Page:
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planting pawpaw seeds

October 14, 2009

The other day I stopped by the house on Washington St that has pawpaw trees growing in the yard.  A nice lady named Ruth greeted us in her driveway and we spoke for awhile about her trees.  They were planted 45 years ago by her husband who saved a few seedlings from a grove that was about to be bulldozed on campus.
pawpaw stand on washington

Happy to share her bounty of fruit, she graciously served us slices of freshly ripe pawpaw and sent us each home with a few fruits.  When I told her I was interested in growing my own, she gave me a container with hundreds of seeds. I also saved all the seeds from the fruits she gave me.

Eating Ruth’s pawpaws was the first time I’d ever eaten a fully ripe one. I thought they were incredibly delicious.

Normally people plant the seeds in deep containers and transplant the seedlings after they’ve grown a bit. First, however, the seeds need to experience a period of cold lasting 90-120 days, called stratification. This is achieved by refrigerating the seeds during the winter. Of course this is a lot of work and it requires patience, a quality that I can’t always depend on myself having.

My plan is to plant all of the seeds in our shady front yard. The grass grows terribly under an old Maple tree, and pawpaws can tolerate a lot of shade. I chose to plant the seeds directly into the soil, allowing them to stratify naturally during the winter. This reduces the overall amount of work. Instead of planting a few seeds and carefully watching them, I planted a lot of seeds and allowed nature to do the rest of the work.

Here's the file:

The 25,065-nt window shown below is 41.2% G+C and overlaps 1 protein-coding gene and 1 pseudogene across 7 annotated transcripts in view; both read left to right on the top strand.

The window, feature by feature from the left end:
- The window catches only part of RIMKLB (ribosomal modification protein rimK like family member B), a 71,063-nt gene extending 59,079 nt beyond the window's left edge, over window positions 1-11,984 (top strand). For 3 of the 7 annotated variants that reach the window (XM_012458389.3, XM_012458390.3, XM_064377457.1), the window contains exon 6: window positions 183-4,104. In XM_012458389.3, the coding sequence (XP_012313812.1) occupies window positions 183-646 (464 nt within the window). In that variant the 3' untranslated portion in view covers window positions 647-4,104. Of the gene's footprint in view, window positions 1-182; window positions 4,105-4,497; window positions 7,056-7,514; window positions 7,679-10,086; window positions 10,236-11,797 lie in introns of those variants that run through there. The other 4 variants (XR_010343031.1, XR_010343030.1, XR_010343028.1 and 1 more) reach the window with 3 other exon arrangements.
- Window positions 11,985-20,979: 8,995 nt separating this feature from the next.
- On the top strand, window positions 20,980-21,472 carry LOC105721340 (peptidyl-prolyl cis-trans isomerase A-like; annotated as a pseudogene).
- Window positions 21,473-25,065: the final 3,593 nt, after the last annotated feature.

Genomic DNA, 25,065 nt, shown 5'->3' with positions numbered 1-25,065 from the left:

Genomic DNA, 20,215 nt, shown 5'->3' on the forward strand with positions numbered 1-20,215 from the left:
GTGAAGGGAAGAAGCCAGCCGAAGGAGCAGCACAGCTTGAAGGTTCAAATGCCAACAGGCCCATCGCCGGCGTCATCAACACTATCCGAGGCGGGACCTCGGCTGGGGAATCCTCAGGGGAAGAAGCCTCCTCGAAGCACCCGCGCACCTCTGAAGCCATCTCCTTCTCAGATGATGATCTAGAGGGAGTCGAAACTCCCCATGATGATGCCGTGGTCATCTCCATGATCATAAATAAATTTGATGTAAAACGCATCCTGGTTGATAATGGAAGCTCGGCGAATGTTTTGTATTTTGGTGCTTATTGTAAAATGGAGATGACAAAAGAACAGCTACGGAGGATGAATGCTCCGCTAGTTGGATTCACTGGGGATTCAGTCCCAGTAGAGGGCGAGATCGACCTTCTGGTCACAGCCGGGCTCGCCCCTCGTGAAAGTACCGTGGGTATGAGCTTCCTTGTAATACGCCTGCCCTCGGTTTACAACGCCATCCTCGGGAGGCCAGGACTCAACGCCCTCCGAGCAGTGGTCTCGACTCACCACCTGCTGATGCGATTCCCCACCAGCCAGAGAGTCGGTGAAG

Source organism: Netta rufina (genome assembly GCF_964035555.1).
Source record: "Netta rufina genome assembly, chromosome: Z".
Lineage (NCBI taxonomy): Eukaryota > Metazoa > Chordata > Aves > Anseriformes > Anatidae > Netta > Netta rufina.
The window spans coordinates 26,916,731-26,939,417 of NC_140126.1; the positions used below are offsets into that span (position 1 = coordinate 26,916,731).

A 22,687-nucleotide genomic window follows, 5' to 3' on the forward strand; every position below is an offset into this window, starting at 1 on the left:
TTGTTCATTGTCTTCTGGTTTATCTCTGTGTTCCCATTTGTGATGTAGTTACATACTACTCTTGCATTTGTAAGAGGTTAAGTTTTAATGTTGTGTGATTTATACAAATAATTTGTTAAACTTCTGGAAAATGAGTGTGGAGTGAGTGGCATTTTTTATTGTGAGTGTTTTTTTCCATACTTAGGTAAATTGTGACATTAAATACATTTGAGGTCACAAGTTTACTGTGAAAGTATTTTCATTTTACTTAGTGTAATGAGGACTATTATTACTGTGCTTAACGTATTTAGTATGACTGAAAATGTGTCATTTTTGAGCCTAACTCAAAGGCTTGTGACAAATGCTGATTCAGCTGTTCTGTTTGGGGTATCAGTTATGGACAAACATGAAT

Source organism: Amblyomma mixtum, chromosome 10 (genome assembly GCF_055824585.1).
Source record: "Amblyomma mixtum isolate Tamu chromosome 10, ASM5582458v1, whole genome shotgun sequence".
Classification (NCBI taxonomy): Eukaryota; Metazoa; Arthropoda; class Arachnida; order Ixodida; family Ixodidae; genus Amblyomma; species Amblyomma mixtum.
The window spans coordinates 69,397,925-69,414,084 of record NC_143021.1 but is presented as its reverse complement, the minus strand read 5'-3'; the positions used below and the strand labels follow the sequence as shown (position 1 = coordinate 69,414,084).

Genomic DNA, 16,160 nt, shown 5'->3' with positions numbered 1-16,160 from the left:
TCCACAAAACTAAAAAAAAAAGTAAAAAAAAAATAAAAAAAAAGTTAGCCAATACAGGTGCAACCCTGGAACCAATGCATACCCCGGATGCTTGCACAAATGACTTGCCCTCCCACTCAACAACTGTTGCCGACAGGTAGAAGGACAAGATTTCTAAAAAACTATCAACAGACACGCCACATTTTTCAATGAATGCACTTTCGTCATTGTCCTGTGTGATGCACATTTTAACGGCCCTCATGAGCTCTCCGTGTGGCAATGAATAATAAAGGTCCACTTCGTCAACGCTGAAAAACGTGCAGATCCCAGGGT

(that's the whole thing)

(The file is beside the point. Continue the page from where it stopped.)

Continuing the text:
Using a rebar spike I stabbed the ground and dropped a seed, over and over, until over 100 were planted. The idea to plant this way came from this movie. If none of them come up, no biggie, the whole process took less than an hour. However, if some come up, then a lot will, and the chances of a few surviving are better than slim.
handful of pawpaw seeds

After I planted them I received this email back from a paw paw expert: “Maples are difficult trees to plant pawpaws under because the maple roots are so aggressive and out compete the pawpaw roots for water and nutrients. At least that is true in general if not very every situation. Pawpaws grow very often in association with tulip poplar and ash. If your soil is deep and rich, then maple is probably okay.”  So I guess I have to hope our soil is “deep and rich.”

The seeds will first grow a 10 inch taproot before emerging above ground next Fall. Sometime in August 2010, I’ll be looking for tiny seedlings and hoping that somehow they’ll survive the following Winter and grow into trees.

I zipped up all my pawpaw research and you can download it here. Also, this page is loaded with info.

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